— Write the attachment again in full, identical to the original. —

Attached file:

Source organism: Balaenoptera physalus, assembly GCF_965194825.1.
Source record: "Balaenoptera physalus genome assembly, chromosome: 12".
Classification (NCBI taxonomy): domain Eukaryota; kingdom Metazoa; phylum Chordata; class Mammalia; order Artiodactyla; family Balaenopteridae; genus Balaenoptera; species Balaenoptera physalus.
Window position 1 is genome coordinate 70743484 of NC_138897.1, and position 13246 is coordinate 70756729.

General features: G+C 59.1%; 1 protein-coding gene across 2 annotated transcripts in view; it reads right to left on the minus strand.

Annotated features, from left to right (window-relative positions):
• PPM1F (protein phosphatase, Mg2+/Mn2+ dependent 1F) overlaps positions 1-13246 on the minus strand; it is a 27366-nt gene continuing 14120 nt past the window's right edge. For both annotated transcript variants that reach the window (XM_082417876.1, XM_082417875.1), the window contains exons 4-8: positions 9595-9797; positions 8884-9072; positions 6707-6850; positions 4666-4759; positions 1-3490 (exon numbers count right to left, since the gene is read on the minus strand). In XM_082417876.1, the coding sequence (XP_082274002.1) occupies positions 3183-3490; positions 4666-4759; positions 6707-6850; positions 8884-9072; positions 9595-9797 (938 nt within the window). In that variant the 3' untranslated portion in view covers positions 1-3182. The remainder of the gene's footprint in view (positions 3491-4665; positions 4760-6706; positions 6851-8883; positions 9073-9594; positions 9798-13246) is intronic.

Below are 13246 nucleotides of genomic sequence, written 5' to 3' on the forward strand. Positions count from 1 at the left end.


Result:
Source organism: Balaenoptera physalus, assembly GCF_965194825.1.
Source record: "Balaenoptera physalus genome assembly, chromosome: 12".
Classification (NCBI taxonomy): domain Eukaryota; kingdom Metazoa; phylum Chordata; class Mammalia; order Artiodactyla; family Balaenopteridae; genus Balaenoptera; species Balaenoptera physalus.
Window position 1 is genome coordinate 70743484 of NC_138897.1, and position 13246 is coordinate 70756729.

General features: G+C 59.1%; 1 protein-coding gene across 2 annotated transcripts in view; it reads right to left on the minus strand.

Annotated features, from left to right (window-relative positions):
• PPM1F (protein phosphatase, Mg2+/Mn2+ dependent 1F) overlaps positions 1-13246 on the minus strand; it is a 27366-nt gene continuing 14120 nt past the window's right edge. For both annotated transcript variants that reach the window (XM_082417876.1, XM_082417875.1), the window contains exons 4-8: positions 9595-9797; positions 8884-9072; positions 6707-6850; positions 4666-4759; positions 1-3490 (exon numbers count right to left, since the gene is read on the minus strand). In XM_082417876.1, the coding sequence (XP_082274002.1) occupies positions 3183-3490; positions 4666-4759; positions 6707-6850; positions 8884-9072; positions 9595-9797 (938 nt within the window). In that variant the 3' untranslated portion in view covers positions 1-3182. The remainder of the gene's footprint in view (positions 3491-4665; positions 4760-6706; positions 6851-8883; positions 9073-9594; positions 9798-13246) is intronic.

Below are 13246 nucleotides of genomic sequence, written 5' to 3' on the forward strand. Positions count from 1 at the left end.